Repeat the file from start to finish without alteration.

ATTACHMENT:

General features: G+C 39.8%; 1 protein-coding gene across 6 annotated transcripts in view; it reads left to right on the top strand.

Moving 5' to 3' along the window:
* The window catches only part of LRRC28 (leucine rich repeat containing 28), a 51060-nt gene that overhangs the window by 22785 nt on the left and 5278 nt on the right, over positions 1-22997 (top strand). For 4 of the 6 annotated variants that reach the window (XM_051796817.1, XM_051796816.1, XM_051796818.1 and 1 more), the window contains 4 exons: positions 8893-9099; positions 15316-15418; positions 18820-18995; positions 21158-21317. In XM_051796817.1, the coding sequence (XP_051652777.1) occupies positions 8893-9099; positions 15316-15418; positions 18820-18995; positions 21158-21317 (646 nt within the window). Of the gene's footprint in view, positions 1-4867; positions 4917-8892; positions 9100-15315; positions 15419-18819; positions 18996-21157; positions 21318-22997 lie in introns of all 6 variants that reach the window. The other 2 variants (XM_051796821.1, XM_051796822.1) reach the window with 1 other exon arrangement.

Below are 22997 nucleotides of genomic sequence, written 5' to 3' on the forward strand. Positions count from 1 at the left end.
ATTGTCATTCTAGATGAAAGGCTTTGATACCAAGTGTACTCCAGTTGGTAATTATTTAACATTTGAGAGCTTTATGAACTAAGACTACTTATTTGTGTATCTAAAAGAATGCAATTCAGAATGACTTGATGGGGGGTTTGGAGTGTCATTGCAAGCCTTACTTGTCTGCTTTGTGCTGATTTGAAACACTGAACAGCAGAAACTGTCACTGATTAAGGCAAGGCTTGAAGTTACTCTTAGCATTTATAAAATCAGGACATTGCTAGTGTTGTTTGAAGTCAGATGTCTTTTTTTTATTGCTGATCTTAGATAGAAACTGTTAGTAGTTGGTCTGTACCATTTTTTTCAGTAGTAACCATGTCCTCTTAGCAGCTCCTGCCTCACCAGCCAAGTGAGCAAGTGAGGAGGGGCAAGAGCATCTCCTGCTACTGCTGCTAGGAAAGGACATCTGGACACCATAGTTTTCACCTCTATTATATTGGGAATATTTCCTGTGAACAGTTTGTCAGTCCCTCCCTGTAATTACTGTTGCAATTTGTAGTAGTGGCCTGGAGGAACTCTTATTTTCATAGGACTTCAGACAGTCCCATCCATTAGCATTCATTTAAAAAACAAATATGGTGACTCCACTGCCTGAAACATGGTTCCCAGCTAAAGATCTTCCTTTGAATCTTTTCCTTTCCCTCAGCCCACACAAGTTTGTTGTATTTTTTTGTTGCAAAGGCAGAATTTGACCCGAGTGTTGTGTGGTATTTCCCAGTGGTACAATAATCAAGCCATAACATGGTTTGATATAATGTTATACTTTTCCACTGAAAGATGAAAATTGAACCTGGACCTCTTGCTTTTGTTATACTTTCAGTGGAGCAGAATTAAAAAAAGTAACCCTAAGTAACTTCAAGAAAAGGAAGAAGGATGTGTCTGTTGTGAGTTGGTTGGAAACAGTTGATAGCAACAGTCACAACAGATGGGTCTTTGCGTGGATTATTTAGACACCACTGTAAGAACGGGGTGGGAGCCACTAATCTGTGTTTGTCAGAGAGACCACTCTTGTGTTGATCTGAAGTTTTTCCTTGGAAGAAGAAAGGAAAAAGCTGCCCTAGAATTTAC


General features: G+C 39.8%; 1 protein-coding gene across 6 annotated transcripts in view; it reads left to right on the top strand.

Moving 5' to 3' along the window:
* The window catches only part of LRRC28 (leucine rich repeat containing 28), a 51060-nt gene that overhangs the window by 22785 nt on the left and 5278 nt on the right, over positions 1-22997 (top strand). For 4 of the 6 annotated variants that reach the window (XM_051796817.1, XM_051796816.1, XM_051796818.1 and 1 more), the window contains 4 exons: positions 8893-9099; positions 15316-15418; positions 18820-18995; positions 21158-21317. In XM_051796817.1, the coding sequence (XP_051652777.1) occupies positions 8893-9099; positions 15316-15418; positions 18820-18995; positions 21158-21317 (646 nt within the window). Of the gene's footprint in view, positions 1-4867; positions 4917-8892; positions 9100-15315; positions 15419-18819; positions 18996-21157; positions 21318-22997 lie in introns of all 6 variants that reach the window. The other 2 variants (XM_051796821.1, XM_051796822.1) reach the window with 1 other exon arrangement.

Below are 22997 nucleotides of genomic sequence, written 5' to 3' on the forward strand. Positions count from 1 at the left end.
ATTGTCATTCTAGATGAAAGGCTTTGATACCAAGTGTACTCCAGTTGGTAATTATTTAACATTTGAGAGCTTTATGAACTAAGACTACTTATTTGTGTATCTAAAAGAATGCAATTCAGAATGACTTGATGGGGGGTTTGGAGTGTCATTGCAAGCCTTACTTGTCTGCTTTGTGCTGATTTGAAACACTGAACAGCAGAAACTGTCACTGATTAAGGCAAGGCTTGAAGTTACTCTTAGCATTTATAAAATCAGGACATTGCTAGTGTTGTTTGAAGTCAGATGTCTTTTTTTTATTGCTGATCTTAGATAGAAACTGTTAGTAGTTGGTCTGTACCATTTTTTTCAGTAGTAACCATGTCCTCTTAGCAGCTCCTGCCTCACCAGCCAAGTGAGCAAGTGAGGAGGGGCAAGAGCATCTCCTGCTACTGCTGCTAGGAAAGGACATCTGGACACCATAGTTTTCACCTCTATTATATTGGGAATATTTCCTGTGAACAGTTTGTCAGTCCCTCCCTGTAATTACTGTTGCAATTTGTAGTAGTGGCCTGGAGGAACTCTTATTTTCATAGGACTTCAGACAGTCCCATCCATTAGCATTCATTTAAAAAACAAATATGGTGACTCCACTGCCTGAAACATGGTTCCCAGCTAAAGATCTTCCTTTGAATCTTTTCCTTTCCCTCAGCCCACACAAGTTTGTTGTATTTTTTTGTTGCAAAGGCAGAATTTGACCCGAGTGTTGTGTGGTATTTCCCAGTGGTACAATAATCAAGCCATAACATGGTTTGATATAATGTTATACTTTTCCACTGAAAGATGAAAATTGAACCTGGACCTCTTGCTTTTGTTATACTTTCAGTGGAGCAGAATTAAAAAAAGTAACCCTAAGTAACTTCAAGAAAAGGAAGAAGGATGTGTCTGTTGTGAGTTGGTTGGAAACAGTTGATAGCAACAGTCACAACAGATGGGTCTTTGCGTGGATTATTTAGACACCACTGTAAGAACGGGGTGGGAGCCACTAATCTGTGTTTGTCAGAGAGACCACTCTTGTGTTGATCTGAAGTTTTTCCTTGGAAGAAGAAAGGAAAAAGCTGCCCTAGAATTTAC